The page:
Stores Where You Can’t Buy Anything Sound Incredibly Stupid On So Many Levels

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You know how when you buy something on the Internet, the most frustrating thing is generally having to guess as to whether or not something will fit you well? I have a hard time knowing if it will look right even when I can see the garment on a rack in person, let alone when I only see it on a model via my home computer’s monitor. But at the same time, that’s kind of the nice thing about online shopping: you don’t have to bother with shopping in person at all, you just sit at home and do it. Menswear retailer Bonobos seems to want to fuse online shopping and in-person shopping to create…well, stores where you can’t actually obtain anything there.

Bonobos is beginning to open “guideshops,” which will allow shoppers to come in, try on clothes and then order their choices online, which will then arrive to their residences eventually. At first, this sounded slightly appealing to me — “Hey!” I thought, “I always wind up ordering stuff online anyway because it can be cheaper. It’d be nice to try on that stuff first!” And then I remember that I already do that when I go to retail stores and try on stuff and then buy that stuff online.

I’m kind of amazed somebody at Bonobos thought this was a decent idea considering the fact that one of the biggest reasons people who do prefer online shopping go to retail stores and actually buy things there is because they need those clothes immediately. If they remove that beneficial aspect to the process, I’m pretty sure they’ll just wind up with a bunch of people trying on stuff, deciding they might as well obtain their instant gratification elsewhere and snagging their $78 lightweight plaid shirt somewhere — anywhere — else.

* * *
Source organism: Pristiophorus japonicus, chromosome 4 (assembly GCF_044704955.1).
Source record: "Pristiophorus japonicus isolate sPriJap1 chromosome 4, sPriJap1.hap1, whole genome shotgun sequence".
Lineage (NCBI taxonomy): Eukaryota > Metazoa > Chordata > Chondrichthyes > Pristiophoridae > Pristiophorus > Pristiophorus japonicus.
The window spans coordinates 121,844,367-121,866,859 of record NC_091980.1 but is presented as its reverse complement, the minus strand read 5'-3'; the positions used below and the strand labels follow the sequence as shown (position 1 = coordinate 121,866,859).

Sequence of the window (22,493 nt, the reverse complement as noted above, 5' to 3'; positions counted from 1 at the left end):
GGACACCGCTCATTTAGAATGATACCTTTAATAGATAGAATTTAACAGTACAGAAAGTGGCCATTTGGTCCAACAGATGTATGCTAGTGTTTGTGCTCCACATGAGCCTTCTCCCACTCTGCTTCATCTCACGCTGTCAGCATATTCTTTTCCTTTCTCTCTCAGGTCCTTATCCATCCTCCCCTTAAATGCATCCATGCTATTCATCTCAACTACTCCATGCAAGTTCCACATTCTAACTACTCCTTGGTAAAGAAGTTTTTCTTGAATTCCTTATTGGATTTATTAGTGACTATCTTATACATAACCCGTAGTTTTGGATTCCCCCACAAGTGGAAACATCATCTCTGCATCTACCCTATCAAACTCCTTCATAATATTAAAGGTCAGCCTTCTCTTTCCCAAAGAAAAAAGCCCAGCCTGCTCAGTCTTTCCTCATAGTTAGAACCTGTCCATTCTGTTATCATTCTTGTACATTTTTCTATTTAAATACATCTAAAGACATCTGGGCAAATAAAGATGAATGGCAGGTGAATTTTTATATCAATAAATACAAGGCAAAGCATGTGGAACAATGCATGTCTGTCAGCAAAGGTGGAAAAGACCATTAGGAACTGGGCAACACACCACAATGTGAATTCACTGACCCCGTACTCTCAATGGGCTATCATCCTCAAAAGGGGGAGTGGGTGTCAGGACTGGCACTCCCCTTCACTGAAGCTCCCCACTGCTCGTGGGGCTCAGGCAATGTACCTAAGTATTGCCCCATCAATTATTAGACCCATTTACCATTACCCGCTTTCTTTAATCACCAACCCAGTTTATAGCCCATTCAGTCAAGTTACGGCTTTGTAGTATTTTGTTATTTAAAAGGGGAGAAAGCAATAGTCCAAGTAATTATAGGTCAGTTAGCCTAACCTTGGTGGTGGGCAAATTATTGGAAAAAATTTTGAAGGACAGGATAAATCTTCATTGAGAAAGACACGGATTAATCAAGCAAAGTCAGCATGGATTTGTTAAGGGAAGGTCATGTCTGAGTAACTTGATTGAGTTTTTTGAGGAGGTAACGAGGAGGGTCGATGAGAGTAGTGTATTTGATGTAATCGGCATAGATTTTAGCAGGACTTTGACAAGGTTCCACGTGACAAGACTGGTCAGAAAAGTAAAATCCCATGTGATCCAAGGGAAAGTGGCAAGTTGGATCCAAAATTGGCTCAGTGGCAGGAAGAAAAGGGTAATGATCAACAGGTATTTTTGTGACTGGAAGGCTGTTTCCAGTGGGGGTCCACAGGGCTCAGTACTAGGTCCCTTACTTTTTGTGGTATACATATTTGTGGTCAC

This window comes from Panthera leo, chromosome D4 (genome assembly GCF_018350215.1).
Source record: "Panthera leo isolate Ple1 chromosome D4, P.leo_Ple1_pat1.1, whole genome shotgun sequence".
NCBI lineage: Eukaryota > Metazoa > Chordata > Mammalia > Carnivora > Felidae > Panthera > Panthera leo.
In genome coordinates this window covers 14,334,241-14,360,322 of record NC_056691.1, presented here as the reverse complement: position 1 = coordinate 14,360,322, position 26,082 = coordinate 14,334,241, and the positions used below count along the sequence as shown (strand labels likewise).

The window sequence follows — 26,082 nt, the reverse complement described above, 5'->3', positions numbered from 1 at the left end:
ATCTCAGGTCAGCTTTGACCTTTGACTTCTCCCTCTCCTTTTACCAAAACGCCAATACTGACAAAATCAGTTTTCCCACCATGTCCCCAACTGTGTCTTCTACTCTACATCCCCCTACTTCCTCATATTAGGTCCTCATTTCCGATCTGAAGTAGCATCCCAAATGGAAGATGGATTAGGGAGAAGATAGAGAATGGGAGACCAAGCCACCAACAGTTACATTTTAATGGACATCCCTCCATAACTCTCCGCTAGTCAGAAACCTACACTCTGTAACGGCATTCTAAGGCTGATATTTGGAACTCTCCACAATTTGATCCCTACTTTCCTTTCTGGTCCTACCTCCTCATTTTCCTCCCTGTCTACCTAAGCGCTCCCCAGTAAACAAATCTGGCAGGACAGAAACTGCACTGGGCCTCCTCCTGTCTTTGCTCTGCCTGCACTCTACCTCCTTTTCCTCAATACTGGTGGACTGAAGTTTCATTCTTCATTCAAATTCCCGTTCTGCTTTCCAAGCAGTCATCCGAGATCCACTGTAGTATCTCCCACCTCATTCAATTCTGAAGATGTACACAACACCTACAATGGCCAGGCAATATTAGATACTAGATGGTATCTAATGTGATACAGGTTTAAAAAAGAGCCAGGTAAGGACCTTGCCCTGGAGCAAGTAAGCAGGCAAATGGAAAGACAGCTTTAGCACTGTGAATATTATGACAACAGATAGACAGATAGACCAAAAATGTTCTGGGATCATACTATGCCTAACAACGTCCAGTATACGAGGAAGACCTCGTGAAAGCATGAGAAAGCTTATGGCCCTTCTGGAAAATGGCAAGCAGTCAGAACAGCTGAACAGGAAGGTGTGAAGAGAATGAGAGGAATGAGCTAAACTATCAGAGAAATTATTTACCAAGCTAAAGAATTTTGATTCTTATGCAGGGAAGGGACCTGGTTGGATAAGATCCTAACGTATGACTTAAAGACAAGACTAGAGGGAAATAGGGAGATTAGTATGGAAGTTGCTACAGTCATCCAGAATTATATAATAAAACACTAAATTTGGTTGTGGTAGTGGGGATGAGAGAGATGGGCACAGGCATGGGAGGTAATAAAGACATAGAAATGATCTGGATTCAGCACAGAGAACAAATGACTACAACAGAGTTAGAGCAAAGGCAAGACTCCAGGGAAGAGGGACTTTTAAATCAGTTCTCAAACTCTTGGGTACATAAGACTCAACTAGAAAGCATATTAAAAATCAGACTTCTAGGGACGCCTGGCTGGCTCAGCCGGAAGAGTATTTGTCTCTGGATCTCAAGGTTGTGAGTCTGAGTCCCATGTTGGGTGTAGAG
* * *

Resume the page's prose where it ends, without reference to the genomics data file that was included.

…and you’ll be wearing pink in 3 – 5 business days.

But seriously: yes, Bonobos was primarily an online retailer prior to this — you could obtain their clothes in person at select locations that were not their own stores — so at least they won’t be simply removing their customers’ ability to buy the clothes in person. I just don’t quite understand why they assumed that opening stores wherein you can’t buy anything sounded like a decent idea. That’s like opening a chocolate shop where people get to smell truffles, see if they think they’ll like them in their stomachs and be forced to wait multiple days to actually consume the candy. (Dear chocolate retailers: don’t you dare get any f’ing ideas. When I have a craving, I need to solved.)

Photos: Bonobos & Mean Girls.

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